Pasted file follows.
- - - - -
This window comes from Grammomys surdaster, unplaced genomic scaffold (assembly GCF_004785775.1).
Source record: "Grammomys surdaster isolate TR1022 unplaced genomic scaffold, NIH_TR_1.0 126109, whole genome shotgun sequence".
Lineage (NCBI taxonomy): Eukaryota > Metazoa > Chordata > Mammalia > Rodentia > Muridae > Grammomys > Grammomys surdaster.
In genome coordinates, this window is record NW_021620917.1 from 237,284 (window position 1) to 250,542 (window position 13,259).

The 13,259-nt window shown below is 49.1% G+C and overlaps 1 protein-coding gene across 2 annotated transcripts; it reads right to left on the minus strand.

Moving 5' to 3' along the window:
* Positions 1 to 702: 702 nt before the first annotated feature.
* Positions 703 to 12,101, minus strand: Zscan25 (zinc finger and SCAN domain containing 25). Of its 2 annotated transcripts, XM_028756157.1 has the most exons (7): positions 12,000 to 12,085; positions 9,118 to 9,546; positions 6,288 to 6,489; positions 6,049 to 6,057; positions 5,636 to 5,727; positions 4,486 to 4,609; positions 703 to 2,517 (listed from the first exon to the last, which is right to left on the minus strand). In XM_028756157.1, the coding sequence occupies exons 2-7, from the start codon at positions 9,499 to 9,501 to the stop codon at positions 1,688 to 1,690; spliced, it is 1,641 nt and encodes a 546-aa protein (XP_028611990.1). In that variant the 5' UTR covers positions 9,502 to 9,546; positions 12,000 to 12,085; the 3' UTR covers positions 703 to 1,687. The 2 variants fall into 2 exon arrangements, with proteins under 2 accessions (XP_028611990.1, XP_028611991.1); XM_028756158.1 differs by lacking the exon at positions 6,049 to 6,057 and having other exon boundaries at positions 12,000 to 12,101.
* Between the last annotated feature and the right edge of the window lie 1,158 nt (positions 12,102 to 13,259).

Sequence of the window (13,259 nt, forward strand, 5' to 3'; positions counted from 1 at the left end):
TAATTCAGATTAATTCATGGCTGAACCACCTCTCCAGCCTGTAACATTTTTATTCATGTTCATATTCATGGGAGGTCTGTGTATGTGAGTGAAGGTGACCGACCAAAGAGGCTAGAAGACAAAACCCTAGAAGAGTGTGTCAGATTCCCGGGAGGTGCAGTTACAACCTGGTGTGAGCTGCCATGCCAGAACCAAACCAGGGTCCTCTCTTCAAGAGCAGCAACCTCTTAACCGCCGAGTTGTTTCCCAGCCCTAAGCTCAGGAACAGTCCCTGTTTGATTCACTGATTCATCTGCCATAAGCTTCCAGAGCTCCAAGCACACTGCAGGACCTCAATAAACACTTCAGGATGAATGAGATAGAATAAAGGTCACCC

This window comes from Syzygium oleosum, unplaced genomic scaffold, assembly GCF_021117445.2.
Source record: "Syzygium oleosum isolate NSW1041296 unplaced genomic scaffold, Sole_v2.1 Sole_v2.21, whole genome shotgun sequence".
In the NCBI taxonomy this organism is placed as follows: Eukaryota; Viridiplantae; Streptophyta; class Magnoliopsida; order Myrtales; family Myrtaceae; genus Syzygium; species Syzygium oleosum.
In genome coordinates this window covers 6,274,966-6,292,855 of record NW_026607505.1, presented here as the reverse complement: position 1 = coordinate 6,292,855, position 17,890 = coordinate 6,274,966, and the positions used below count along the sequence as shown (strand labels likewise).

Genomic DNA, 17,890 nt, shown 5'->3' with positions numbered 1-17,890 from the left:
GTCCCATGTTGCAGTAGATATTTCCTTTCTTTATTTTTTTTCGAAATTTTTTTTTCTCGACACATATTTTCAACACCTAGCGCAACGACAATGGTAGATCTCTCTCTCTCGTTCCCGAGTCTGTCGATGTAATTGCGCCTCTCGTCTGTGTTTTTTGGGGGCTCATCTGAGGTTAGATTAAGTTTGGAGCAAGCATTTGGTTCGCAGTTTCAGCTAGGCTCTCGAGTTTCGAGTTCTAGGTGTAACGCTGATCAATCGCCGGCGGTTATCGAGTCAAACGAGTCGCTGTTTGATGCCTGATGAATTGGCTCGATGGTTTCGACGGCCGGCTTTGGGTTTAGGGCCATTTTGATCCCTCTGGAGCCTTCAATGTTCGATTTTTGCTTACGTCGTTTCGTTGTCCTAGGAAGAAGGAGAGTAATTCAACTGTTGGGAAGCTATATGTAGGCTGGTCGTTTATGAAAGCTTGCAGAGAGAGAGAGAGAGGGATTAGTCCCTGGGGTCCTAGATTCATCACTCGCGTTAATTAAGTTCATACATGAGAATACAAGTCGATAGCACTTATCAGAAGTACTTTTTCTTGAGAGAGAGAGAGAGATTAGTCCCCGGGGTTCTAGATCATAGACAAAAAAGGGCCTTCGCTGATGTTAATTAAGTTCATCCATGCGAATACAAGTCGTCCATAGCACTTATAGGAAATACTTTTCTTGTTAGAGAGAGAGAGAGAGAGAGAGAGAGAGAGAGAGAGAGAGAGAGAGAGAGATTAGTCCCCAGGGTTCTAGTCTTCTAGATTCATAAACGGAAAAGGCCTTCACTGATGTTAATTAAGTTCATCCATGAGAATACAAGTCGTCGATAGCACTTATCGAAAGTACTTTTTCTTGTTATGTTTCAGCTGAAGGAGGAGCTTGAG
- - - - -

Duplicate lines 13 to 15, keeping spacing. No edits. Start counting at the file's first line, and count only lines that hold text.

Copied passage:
Source record: "Syzygium oleosum isolate NSW1041296 unplaced genomic scaffold, Sole_v2.1 Sole_v2.21, whole genome shotgun sequence".
In the NCBI taxonomy this organism is placed as follows: Eukaryota; Viridiplantae; Streptophyta; class Magnoliopsida; order Myrtales; family Myrtaceae; genus Syzygium; species Syzygium oleosum.
In genome coordinates this window covers 6,274,966-6,292,855 of record NW_026607505.1, presented here as the reverse complement: position 1 = coordinate 6,292,855, position 17,890 = coordinate 6,274,966, and the positions used below count along the sequence as shown (strand labels likewise).